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Old 08-28-2020, 08:25 PM   #1
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Smile New Member - 2021 19 Scheduled for May

I haven't been creeping too long, but recently put down a deposit on the above. My wife and I will be fully retiring in a couple of years; her from teaching, myself in IT. I really have appreciated the constructive and supportive nature of this forum so far - they all can go south a little, but this one seems to be a fairly mature group (not just age).
Now the decisions start. Looking at some of new options on the 19; especially the Lithium battery and compressor fridge, or are they just "shiny things". They do seem to be the way to go with respect to modern technology and efficiency. Now wondering if I should increase from 1 to 2 solar panels. I don't think we'll be hard core boondockers, but it would be nice be free to spend a week or three wherever we choose, and not limited to 120v service.
Our TV is a 2016 Toyota Tacoma, and the 19' is about as large as I want to go considering we live in Colorado and will need to transit high elevations. We owned a fifth wheel years ago and quickly realized a diesel was required for that one.

Cheers to all and look forward to sharing wisdom and experiences!
Mark
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Old 08-28-2020, 11:03 PM   #2
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I can’t comment my experience with the lithium battery or the compressor fridge because these were not options when I bought my 19 in 2018. What I can say is the traditional fridge seems to work extremely well, on both propane and A/C. I’ve had no problems with mine. It takes a few hours to cool down in the summer, but once it does, it works great. If I was ordering a new Escape, I don’t think the compressor fridge would be an option I’d prioritize.

As for the lithium battery and extra solar panel, I think whether these items are worth getting would mostly depend on how much stuff you think you’ll be running off electricity when you’re boondocking. My trailer has 1 solar panel and dual 6-volt batteries, and I seriously never even think about having enough power to run the lights, fan, water pump, stereo, and charge my devices. The only time the batteries are down in the mornings at all is if the furnace runs at night. Even without direct sunlight, the panel has them charged to full by mid-morning, at the latest. Usually they’re full literally minutes after the morning sun hits the panel.

But, if you’re thinking you might want run a microwave, electric coffeemaker, television, etc. the extra panel and lithium battery are definitely worth considering.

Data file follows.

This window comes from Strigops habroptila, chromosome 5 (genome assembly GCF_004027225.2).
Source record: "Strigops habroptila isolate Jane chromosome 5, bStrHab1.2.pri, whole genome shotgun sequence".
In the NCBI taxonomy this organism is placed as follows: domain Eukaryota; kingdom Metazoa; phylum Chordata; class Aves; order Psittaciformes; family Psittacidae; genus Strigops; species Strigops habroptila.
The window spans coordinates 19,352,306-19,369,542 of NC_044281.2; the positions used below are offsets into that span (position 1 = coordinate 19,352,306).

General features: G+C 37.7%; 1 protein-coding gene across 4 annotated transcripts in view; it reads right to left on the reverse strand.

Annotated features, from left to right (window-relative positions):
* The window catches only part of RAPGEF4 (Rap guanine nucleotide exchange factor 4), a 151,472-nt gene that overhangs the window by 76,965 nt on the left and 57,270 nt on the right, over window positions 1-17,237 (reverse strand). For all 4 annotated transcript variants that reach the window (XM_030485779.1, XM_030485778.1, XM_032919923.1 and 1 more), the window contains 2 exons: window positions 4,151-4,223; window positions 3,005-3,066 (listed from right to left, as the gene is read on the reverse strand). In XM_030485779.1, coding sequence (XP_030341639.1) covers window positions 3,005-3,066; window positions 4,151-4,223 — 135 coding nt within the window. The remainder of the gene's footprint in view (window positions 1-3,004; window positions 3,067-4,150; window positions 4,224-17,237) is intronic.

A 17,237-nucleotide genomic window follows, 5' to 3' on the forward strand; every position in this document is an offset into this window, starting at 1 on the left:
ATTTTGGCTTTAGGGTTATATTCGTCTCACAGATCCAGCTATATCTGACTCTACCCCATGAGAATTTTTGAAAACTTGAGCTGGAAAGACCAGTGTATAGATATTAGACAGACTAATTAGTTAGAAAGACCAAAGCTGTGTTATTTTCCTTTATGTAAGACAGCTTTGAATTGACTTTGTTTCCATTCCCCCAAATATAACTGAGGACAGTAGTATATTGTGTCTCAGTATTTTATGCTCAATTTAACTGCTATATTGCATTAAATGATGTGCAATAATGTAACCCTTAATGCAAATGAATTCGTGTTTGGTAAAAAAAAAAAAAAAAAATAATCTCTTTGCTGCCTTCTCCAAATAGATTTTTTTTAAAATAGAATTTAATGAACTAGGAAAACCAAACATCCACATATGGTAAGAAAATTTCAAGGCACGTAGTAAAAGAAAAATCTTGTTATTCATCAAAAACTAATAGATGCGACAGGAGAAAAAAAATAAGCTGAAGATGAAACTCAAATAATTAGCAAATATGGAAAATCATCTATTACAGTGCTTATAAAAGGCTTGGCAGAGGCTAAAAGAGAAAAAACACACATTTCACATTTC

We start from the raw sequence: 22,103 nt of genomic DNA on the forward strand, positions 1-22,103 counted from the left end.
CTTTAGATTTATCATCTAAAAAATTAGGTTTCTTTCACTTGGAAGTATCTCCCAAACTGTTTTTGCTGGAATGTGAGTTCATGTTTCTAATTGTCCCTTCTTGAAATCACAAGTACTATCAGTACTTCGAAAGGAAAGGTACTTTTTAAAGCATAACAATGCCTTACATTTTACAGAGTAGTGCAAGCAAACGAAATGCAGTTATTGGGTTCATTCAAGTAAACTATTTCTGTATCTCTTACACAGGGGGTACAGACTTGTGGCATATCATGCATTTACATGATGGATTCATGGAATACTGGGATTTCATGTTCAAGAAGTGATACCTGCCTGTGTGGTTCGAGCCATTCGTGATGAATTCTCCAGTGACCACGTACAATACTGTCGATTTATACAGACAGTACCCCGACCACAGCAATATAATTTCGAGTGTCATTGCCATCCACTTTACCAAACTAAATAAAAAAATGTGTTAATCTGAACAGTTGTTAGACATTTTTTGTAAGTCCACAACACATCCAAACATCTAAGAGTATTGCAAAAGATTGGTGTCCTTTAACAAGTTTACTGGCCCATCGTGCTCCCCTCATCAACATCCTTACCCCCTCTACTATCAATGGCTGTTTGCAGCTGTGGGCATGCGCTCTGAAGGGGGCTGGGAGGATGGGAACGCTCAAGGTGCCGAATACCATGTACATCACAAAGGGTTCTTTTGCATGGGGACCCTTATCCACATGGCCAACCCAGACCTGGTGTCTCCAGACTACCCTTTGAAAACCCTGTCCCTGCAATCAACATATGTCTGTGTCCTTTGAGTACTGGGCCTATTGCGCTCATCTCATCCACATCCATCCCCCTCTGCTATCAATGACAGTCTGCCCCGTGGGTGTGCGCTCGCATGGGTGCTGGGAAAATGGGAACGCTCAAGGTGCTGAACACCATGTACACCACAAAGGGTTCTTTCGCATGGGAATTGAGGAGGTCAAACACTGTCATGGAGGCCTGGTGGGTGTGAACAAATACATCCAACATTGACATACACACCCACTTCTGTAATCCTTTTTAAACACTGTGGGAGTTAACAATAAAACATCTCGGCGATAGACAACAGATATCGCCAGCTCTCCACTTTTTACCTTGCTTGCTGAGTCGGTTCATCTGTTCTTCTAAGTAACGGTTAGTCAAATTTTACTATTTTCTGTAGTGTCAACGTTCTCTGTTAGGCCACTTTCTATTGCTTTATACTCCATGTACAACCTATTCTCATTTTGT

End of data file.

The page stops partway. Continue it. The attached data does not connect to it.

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Old 08-29-2020, 06:28 AM   #3
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Pretty much agree with Salmo7000. How much power do you think you'll need? We get by fine with 1 panel and the 6v flooded batteries but there are limits. I can park anywhere for 5 or so days if I need the furnace, maybe 10 in the summer. After that I need to ensure I've got some sun. We're pretty conservative with our power use, no microwave or coffee brewers.
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Old 08-29-2020, 06:50 AM   #4
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Appreciate the feedback! Honestly, we don't know how much power we'll use yet, but want to make decisions such that I balance out "I wish I woulda" vs "what was I thinking". What I'm understanding is that Lithium batteries will come back up to full charge much faster and maybe one panel is sufficient if we go that route. We won't be trying to run high power items off of the batteries, such as microwaves (not in our build), and for the most part just running the trailer equipment and recharging personal devices. Coffee maker might be the only thing we have to consider.
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Old 08-29-2020, 06:58 AM   #5
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Originally Posted by MarkC View Post
Appreciate the feedback! Honestly, we don't know how much power we'll use yet, but want to make decisions such that I balance out "I wish I woulda" vs "what was I thinking". What I'm understanding is that Lithium batteries will come back up to full charge much faster and maybe one panel is sufficient if we go that route. We won't be trying to run high power items off of the batteries, such as microwaves (not in our build), and for the most part just running the trailer equipment and recharging personal devices. Coffee maker might be the only thing we have to consider.
I use both my microwave and coffee maker and have no problem. My ETI installed solar panel(190) brings the batteries (2 AGM 6v) back fairly quickly in the morning.

I knew nothing about solar and was pleasantly surprised that even when in the shade it still charged the batteries.
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Old 08-29-2020, 07:27 AM   #6